Responding to Tragedy

Northeast Philadelphia’s Jewish community reacts to Pittsburgh synagogue attack.

JACK TOMCZUK / TIMES PHOTO

Northeast Philadelphia’s Jewish community has spent the days since the Oct. 27 attack on a Pittsburgh synagogue reacting, mourning and responding to the deadliest anti-Semitic incident in American history.

At Temple Beth Ami in Bustleton, congregants returned to synagogue on Saturday for services, a week after a gunman killed 11 people at the Tree of Life synagogue.

“When this happens to a synagogue in Pittsburgh, it happens to every single one of us,” Rabbi Mitchell Novitsky said during his sermon.

“We have to remember what happened. We owe it to those people,” he added. “We owe it to our relatives who perished in the Holocaust.”

Novitsky has a special connection to the events in Pittsburgh. His brother, Rabbi David Novitsky, serves at a synagogue in Washington, Pennsylvania, outside Pittsburgh. One of his congregants lost both his parents in the Oct. 27 attack.

Bernice, 84, and Sylvan Simon, 86, married at the Tree of Life synagogue in 1956 and were described as staples of their community, according to a CNN article.

Some local Jewish institutions, like Congregations of Shaare Shamayim, are reexamining their security. The synagogue already has cameras that cover the perimeter of the building and a secure door system.

“It can happen anywhere,” said Jacques Lurie, Shaare Shamayim’s executive director. “Our congregants want to know if they’re going to be safe, and we’re going to do everything we possibly can to do that.”

Still, Lurie and others find it hard to fathom that places of worship in the United States have to devote so much time and resources to security in 2018.

“The fact is that synagogues and churches and mosques ought to be thinking about relationships with their God and their congregants and their communities and not about door locks and guards,” Lurie said.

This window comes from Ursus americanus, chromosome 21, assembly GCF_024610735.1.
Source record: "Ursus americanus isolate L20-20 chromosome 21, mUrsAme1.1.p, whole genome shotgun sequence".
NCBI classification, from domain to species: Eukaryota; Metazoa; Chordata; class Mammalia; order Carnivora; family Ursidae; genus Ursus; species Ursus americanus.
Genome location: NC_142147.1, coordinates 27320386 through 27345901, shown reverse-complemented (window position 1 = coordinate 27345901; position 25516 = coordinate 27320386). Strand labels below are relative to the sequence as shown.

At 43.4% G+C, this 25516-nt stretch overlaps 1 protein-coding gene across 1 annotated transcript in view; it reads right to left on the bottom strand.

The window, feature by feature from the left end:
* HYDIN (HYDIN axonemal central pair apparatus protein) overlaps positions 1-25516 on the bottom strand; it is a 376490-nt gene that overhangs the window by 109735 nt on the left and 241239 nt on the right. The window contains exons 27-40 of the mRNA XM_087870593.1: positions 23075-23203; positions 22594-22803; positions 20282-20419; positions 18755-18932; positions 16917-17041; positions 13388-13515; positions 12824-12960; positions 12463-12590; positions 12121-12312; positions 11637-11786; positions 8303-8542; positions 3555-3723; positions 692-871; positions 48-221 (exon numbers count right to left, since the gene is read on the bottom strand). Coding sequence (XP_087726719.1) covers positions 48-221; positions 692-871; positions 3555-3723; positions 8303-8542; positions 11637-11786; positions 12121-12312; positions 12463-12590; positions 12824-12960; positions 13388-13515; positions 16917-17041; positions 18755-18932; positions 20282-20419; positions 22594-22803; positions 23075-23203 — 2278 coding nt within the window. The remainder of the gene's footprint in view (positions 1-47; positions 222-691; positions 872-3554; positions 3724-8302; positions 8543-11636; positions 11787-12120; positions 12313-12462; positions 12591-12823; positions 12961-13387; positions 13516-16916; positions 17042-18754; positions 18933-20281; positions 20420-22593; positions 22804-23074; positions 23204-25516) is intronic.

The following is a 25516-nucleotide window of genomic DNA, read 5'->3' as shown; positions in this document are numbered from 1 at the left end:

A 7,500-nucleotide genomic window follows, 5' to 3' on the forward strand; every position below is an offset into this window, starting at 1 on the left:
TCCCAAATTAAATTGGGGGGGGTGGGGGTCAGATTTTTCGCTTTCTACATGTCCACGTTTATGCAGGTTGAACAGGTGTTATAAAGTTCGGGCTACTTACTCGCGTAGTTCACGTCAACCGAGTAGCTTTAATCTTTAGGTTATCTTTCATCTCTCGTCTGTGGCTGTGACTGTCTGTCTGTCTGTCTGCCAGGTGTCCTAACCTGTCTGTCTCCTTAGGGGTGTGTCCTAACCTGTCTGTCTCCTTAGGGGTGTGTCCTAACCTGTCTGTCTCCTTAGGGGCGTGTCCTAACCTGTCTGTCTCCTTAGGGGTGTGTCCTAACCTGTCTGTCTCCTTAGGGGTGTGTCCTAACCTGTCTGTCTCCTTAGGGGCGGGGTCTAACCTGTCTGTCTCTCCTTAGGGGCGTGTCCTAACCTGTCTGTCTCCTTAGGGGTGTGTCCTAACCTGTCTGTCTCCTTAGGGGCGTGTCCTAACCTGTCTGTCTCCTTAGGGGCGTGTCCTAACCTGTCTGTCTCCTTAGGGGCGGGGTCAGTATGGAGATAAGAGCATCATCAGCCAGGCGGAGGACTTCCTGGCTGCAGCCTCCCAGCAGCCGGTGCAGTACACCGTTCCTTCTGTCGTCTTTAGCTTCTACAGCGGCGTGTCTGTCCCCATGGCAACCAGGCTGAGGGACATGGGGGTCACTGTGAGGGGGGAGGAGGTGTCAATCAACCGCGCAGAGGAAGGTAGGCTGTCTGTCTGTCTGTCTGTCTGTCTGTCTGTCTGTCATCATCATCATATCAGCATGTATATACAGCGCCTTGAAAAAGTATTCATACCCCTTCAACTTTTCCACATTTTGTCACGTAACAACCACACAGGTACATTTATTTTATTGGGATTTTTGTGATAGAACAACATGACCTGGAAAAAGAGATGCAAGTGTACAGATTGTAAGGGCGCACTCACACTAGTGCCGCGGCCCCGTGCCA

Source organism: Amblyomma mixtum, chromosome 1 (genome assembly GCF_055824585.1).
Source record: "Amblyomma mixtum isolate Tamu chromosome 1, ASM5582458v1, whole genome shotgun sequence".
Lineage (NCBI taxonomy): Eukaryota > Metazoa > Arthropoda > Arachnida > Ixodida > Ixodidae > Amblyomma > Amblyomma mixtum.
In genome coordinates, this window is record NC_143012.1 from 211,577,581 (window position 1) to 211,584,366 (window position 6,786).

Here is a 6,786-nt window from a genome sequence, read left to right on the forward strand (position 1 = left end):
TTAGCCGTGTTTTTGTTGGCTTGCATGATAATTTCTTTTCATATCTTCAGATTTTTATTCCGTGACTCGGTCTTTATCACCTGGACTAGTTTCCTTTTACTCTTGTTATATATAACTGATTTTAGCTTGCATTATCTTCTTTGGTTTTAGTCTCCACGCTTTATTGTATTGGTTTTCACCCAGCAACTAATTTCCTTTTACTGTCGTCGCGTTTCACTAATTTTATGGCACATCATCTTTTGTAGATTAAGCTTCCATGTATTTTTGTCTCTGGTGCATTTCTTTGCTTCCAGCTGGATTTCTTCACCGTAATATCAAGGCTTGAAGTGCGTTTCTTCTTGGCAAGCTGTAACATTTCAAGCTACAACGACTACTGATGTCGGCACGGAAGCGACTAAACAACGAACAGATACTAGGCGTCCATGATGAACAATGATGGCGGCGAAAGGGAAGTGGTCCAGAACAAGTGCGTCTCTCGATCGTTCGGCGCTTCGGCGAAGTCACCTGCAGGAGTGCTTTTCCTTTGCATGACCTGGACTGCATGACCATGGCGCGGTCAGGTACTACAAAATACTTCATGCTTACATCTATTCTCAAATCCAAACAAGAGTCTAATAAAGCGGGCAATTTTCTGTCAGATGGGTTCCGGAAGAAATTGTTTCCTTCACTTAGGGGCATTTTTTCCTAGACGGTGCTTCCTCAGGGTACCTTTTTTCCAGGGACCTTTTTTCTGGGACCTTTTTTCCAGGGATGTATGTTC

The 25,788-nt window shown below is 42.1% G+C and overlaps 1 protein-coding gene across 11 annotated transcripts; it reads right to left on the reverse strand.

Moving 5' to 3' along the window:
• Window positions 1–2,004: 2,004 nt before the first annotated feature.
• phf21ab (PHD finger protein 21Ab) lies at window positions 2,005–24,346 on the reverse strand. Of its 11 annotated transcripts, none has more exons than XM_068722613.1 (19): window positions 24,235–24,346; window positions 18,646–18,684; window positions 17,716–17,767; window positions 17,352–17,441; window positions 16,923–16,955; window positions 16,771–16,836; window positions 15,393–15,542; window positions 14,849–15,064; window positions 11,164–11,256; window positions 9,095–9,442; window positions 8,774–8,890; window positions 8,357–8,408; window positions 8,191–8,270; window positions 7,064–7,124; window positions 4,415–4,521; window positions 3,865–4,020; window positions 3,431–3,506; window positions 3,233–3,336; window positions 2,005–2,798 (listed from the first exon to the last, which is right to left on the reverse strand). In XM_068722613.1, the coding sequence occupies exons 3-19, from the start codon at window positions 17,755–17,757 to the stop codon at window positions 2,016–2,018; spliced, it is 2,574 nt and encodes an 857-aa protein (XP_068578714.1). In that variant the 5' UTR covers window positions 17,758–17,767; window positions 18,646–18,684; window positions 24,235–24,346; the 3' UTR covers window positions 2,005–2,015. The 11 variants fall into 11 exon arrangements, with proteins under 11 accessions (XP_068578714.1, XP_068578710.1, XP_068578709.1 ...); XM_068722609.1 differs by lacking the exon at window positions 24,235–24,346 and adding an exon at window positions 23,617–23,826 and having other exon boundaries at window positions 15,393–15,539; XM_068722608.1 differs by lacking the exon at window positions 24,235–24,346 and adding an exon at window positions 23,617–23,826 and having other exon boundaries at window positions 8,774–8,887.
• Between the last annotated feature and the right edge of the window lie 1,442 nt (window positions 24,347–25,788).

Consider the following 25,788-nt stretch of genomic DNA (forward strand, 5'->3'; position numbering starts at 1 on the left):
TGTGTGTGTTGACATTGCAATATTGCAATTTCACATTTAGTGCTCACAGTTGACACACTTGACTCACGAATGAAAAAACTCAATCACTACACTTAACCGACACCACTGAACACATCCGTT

Coming to terms with the horrific attack has been a challenge for all.

Students at Politz Hebrew Academy, a K-8 school in Bustleton, asked why somebody would show up at a synagogue to shoot people, according to Head of School Besie Katz.

“I explained that this is not how people normally are but it comes from a place of hatred,” Katz said. “It comes from a place of sadness. It comes from a place of not believing in anything.”

Katz said she was touched at how the students seemed concerned more about the Pittsburgh community than their own safety. Many in the 428-member student body have connections to the western part of the state, she said.

“I was proud of them. I was sorry that they had to be part of a world where this is happening,” Katz said. “It’s almost like the loss of their innocence.”

The school has a social worker on staff who is available to speak with students, according to Katz.

A town hall discussion on security will be held at Politz Hebrew Academy, 9225 Old Bustleton Ave., on Wednesday, Nov. 7, at 7:30 p.m. The meeting will feature the participation of law enforcement agencies, elected officials, security experts and community leaders.

Uniting against hate has become a national theme in the wake of the Pittsburgh attack. Part of the fight is continuing to show up at synagogue, Novitsky said. He has heard from people who are now afraid to attend services.

“We cannot be victims of hate. We need to be vigilant,” Novitsky told the Times. “We cannot let deranged individuals who are full of hate dictate what we do.”
During the Shabbat service on Saturday, Novitsky told the congregation about his own experience with anti-Semitism.

Novitsky said he was walking in his Rhawnhurst neighborhood when he was a teenager when a car pulled up and four men jumped out and surrounded him. They insulted him for being Jewish and ripped off his yarmulke. One of the guys burned it with a lighter, and all four started beating him up.

He said the men continued kicking him until someone who lived on the block came to help Novitsky and chased them away.

“Why do I bring up this story?” he said. “Anti-Semitism is, unfortunately, a cancer. Usually, it’s people who have issues with their own lives, people who are looking for a scapegoat.”

Novitsky asked the people gathered in the synagogue to honor the memories of the victims and focus on the good things and good people in the world.

“Whenever you do that, it helps you get past those who are filled with hate,” Novitsky said. ••